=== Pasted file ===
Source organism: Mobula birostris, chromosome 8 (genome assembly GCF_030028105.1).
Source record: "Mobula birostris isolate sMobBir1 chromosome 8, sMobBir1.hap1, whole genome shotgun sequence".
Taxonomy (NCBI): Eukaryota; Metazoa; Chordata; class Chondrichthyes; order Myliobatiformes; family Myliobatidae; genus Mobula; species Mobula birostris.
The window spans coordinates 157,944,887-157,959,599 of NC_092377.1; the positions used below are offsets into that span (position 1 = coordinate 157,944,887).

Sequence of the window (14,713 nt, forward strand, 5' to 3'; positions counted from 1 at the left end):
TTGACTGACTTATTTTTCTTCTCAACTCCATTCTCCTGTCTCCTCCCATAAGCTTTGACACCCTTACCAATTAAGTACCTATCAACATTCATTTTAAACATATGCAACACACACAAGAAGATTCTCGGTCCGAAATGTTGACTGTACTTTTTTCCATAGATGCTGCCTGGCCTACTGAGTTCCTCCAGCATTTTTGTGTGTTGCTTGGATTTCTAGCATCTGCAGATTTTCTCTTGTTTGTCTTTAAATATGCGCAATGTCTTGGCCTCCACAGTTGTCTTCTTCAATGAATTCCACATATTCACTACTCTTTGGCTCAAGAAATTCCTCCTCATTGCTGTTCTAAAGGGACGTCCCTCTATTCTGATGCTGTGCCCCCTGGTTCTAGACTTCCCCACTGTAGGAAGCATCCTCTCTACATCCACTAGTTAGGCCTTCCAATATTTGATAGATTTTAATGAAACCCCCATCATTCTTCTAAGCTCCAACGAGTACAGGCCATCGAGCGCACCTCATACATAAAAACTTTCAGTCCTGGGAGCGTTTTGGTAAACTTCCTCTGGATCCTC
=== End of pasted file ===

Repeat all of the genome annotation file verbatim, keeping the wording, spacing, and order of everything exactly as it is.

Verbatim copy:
Source organism: Mobula birostris, chromosome 8 (genome assembly GCF_030028105.1).
Source record: "Mobula birostris isolate sMobBir1 chromosome 8, sMobBir1.hap1, whole genome shotgun sequence".
Taxonomy (NCBI): Eukaryota; Metazoa; Chordata; class Chondrichthyes; order Myliobatiformes; family Myliobatidae; genus Mobula; species Mobula birostris.
The window spans coordinates 157,944,887-157,959,599 of NC_092377.1; the positions used below are offsets into that span (position 1 = coordinate 157,944,887).

Sequence of the window (14,713 nt, forward strand, 5' to 3'; positions counted from 1 at the left end):
TTGACTGACTTATTTTTCTTCTCAACTCCATTCTCCTGTCTCCTCCCATAAGCTTTGACACCCTTACCAATTAAGTACCTATCAACATTCATTTTAAACATATGCAACACACACAAGAAGATTCTCGGTCCGAAATGTTGACTGTACTTTTTTCCATAGATGCTGCCTGGCCTACTGAGTTCCTCCAGCATTTTTGTGTGTTGCTTGGATTTCTAGCATCTGCAGATTTTCTCTTGTTTGTCTTTAAATATGCGCAATGTCTTGGCCTCCACAGTTGTCTTCTTCAATGAATTCCACATATTCACTACTCTTTGGCTCAAGAAATTCCTCCTCATTGCTGTTCTAAAGGGACGTCCCTCTATTCTGATGCTGTGCCCCCTGGTTCTAGACTTCCCCACTGTAGGAAGCATCCTCTCTACATCCACTAGTTAGGCCTTCCAATATTTGATAGATTTTAATGAAACCCCCATCATTCTTCTAAGCTCCAACGAGTACAGGCCATCGAGCGCACCTCATACATAAAAACTTTCAGTCCTGGGAGCGTTTTGGTAAACTTCCTCTGGATCCTC